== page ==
Monday, March 21, 2011

come as you are

I've loved Nirvana for as long as I can remember. My dad would blast "Nevermind" from our Suburban speakers as he drove the carpool of me and my other white-polo-khaki-pants-wearing neighborhood buddies to Catholic school when it was his morning to drive.

My close girlfriend and I were obsessed with Nirvana growing up. We loved Kurt for his straggly hair and their music was something none of our other friends could understand. I remember sitting in the back of her mom's mini van after getting picked up from school and I opened my Jansport backpack to trade her CDs without her mom knowing.

We'd often go visit my cousins up in Seattle, and one spring day my dad was driving around Lake Washington to scope out houses (hello, realtor), and I insisted he drive me to Kurt Cobain's house which I knew was nearby. When we approached his huge home, I jumped out to see people signing his fence and the park bench near his home. I had to call my friend from the fence and let her know where I was. She squeeled and made me sign her name to the fence too.

In eighth grade, I had a book report due. The only catch? It had to be a biography of someone. Any one. When I brought my teacher a copy of "Kurt Cobain" by Christiopher Sanford, she flipped over the book to read the back cover. Rock star. Drugs. Grunge. Sucide. She turned it over and told me that I should choose a different subject since it wasn't appropriate for eighth grade. I looked at her as if she was crazy, but I went on to pick a more respectable, upstanding citizen: "Tiger Woods - The Making of a Champion." Who's laughing now, Mrs. Barton? The irony is almost too funny.
As a junior in high school, I embraced all things music. My group of friends and I would make mix CDs and go to shows every weekend. In my American History class, I was asked to write a final paper. Since my teacher was under 35, I felt as if he'd get my interest and passion to write my final paper on Kurt Cobain and the legacy of grunge music. My teacher asked for us to write the subject of our papers on a strip of paper and turn them in. Hell, he wore a flannel every day in front of the class - he'd be sure to love it. I remember him scanning through all of the submissions, and he glanced at mine and gave a certain smirk. I think he was impressed that someone approached the paper with something original and heartfelt. I spent hours and hours in the Pearl Room at Powells Books, and poured my heart into this research paper. My bookshelves were soon filled with Nirvana books, Kurt's journals and his voice echoed through my stereo. When I turned in this paper, I felt proud of my work and was pleased that my teacher allowed me the chance to research something that I was truely intersted in, unlike back in the eighth grade.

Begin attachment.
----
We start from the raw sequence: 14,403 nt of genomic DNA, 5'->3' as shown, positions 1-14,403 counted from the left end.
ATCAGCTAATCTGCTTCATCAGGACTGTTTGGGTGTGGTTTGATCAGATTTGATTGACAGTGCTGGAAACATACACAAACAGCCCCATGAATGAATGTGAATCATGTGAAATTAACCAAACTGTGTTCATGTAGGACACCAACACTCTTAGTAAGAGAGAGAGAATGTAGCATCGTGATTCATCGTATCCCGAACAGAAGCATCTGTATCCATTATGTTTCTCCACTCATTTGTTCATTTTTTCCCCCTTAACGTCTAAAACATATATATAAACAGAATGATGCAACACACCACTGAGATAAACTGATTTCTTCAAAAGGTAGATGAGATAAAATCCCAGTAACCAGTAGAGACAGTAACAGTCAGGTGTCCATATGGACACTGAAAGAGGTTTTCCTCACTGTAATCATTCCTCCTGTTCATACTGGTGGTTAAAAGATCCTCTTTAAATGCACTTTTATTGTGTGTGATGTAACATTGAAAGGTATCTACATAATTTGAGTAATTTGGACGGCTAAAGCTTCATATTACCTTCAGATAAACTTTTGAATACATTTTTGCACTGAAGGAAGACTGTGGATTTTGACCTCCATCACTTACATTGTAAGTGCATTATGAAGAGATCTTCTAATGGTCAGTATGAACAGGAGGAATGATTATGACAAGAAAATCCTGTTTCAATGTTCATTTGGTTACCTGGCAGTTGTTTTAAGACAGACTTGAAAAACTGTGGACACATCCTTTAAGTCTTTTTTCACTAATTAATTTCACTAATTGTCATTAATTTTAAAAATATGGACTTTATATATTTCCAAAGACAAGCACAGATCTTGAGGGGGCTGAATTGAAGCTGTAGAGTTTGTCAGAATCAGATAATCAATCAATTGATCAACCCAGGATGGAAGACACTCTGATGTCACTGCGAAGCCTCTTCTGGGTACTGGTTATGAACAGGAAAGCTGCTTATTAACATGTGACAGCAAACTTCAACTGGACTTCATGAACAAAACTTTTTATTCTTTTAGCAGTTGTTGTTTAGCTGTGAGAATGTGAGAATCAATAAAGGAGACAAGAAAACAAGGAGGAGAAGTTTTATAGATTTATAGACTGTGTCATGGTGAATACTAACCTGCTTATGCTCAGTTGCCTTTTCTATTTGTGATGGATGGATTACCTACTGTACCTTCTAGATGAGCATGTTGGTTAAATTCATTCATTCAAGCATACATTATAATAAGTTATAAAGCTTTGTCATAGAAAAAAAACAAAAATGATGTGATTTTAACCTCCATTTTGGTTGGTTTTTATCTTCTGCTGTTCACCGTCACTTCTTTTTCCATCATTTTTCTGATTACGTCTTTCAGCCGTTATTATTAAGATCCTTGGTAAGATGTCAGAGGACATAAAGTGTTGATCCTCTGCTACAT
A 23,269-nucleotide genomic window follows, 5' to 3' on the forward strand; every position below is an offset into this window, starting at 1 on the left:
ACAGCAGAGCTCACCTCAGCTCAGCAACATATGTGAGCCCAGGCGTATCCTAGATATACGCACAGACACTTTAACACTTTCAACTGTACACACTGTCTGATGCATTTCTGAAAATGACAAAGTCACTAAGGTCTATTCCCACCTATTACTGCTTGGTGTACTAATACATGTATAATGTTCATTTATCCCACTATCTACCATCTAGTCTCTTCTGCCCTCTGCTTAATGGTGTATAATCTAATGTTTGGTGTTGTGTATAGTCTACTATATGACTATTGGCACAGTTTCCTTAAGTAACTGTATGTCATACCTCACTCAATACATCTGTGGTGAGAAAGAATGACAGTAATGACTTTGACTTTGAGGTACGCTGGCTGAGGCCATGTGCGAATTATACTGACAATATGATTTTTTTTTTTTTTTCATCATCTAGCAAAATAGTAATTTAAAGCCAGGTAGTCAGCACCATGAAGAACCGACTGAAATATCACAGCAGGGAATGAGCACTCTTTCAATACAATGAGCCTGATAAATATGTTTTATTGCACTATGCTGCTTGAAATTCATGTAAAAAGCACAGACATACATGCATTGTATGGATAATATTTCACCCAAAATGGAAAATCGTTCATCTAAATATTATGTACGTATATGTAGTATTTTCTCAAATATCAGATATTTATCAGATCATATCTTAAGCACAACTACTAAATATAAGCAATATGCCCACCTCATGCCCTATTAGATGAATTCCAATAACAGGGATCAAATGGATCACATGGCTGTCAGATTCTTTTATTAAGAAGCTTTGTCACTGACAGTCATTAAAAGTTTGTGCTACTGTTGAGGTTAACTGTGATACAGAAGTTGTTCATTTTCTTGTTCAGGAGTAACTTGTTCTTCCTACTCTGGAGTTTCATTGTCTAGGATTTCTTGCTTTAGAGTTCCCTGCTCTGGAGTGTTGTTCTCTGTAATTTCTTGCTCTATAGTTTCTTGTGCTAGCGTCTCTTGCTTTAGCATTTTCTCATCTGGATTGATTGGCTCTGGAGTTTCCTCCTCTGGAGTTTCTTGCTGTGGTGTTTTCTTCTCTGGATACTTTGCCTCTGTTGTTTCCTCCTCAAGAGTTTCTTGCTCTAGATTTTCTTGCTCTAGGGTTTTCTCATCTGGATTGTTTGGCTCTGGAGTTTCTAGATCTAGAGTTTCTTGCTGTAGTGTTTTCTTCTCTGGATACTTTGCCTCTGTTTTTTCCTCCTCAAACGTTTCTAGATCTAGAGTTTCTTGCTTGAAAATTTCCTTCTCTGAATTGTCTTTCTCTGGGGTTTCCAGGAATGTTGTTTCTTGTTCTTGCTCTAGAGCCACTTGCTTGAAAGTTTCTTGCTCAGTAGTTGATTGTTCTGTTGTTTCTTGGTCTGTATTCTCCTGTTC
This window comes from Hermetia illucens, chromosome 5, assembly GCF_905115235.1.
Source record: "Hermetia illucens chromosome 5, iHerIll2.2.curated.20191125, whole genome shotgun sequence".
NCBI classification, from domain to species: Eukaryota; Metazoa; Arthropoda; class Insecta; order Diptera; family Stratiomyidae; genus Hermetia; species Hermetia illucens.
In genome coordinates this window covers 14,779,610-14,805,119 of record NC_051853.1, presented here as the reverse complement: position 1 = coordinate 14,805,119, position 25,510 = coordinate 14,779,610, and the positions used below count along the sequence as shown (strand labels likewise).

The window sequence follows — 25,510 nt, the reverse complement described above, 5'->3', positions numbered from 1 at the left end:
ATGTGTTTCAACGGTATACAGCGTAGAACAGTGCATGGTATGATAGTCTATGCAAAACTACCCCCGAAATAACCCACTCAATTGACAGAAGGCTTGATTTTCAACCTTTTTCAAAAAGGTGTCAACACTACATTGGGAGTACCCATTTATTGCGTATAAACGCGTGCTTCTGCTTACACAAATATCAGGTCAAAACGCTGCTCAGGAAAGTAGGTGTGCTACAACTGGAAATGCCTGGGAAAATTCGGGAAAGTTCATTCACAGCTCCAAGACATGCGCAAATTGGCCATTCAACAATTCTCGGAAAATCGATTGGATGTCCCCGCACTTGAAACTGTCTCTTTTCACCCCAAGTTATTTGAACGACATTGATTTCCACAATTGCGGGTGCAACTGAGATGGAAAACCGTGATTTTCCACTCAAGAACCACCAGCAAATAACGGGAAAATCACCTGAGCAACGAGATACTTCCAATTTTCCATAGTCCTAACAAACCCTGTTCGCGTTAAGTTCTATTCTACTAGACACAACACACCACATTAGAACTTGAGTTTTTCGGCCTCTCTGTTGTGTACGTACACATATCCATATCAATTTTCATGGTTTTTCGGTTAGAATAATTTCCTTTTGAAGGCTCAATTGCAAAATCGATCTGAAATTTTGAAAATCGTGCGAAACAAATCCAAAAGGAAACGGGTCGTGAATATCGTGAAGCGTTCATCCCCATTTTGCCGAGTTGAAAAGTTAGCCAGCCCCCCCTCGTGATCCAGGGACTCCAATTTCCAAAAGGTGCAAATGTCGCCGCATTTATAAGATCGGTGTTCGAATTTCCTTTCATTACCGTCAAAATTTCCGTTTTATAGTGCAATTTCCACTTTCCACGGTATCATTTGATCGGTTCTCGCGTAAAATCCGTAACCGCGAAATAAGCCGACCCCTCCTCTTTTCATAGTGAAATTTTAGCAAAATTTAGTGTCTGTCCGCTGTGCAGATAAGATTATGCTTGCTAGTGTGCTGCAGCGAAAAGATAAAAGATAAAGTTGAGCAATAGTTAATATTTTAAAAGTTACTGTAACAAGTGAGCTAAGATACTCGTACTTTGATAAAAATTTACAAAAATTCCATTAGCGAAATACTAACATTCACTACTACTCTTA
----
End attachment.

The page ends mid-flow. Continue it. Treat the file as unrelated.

Senior year, back in that same Pearl Room at Powells, my friend and I got to meet the bassist and co-founder of Nirvana, Krist Novoselic. Besides going to a Foo Fighters concert, this was the closest I'd ever be to a member of Nirvana. We waited to hear him talk about his latest book, "Of Grunge & Government: Let's Fix This Broken Democracy." Most people in that room cared more for grunge than government, but we all tried to keep our excitement under wraps. I had to buy his book for him to sign it. I had nothing else. While one kid brought his bass through the line to get signed, I had a book that I, to this day, have never really read. But it's a memory I'll always have.

While I haven't listened to Nirvana in years, the fasincation with their story is still strong. That friend that I would swap CDs with? We were college roommates and each hung a Kurt poster up on our dorm room (still can't find those photos online anymore, but I WILL! They are too hilarious). That final paper from history class is still one of the best pieces of litature I've ever written, and it even won me an award where my flannel loving teacher told the entire class that it was one of the best paper he's ever read (He even admitted to turning on a Nirvana album while he graded it, ya know - to set the stage).

Today I stumbled upon a press release from Seattle's Experience Music Project where they revealed their newest exhibit.

"The world's most extensive exhibition of memorabilia celebrating the music and history of Seattle grunge luminaries, Nirvana. The exhibit will feature rare and unseen artifacts and photography from the band, their crews and families. Nirvana: Taking Punk to the Masses runs April 16, 2011 - April 22, 2013."

I'm planning on making the trek to the Emerald City this summer to check it out, no apologies.

And tonight, I just so happen to be grabbing happy hour with my college roomie to catch up. Kurt's alligning some stars up there in the universe for me today.

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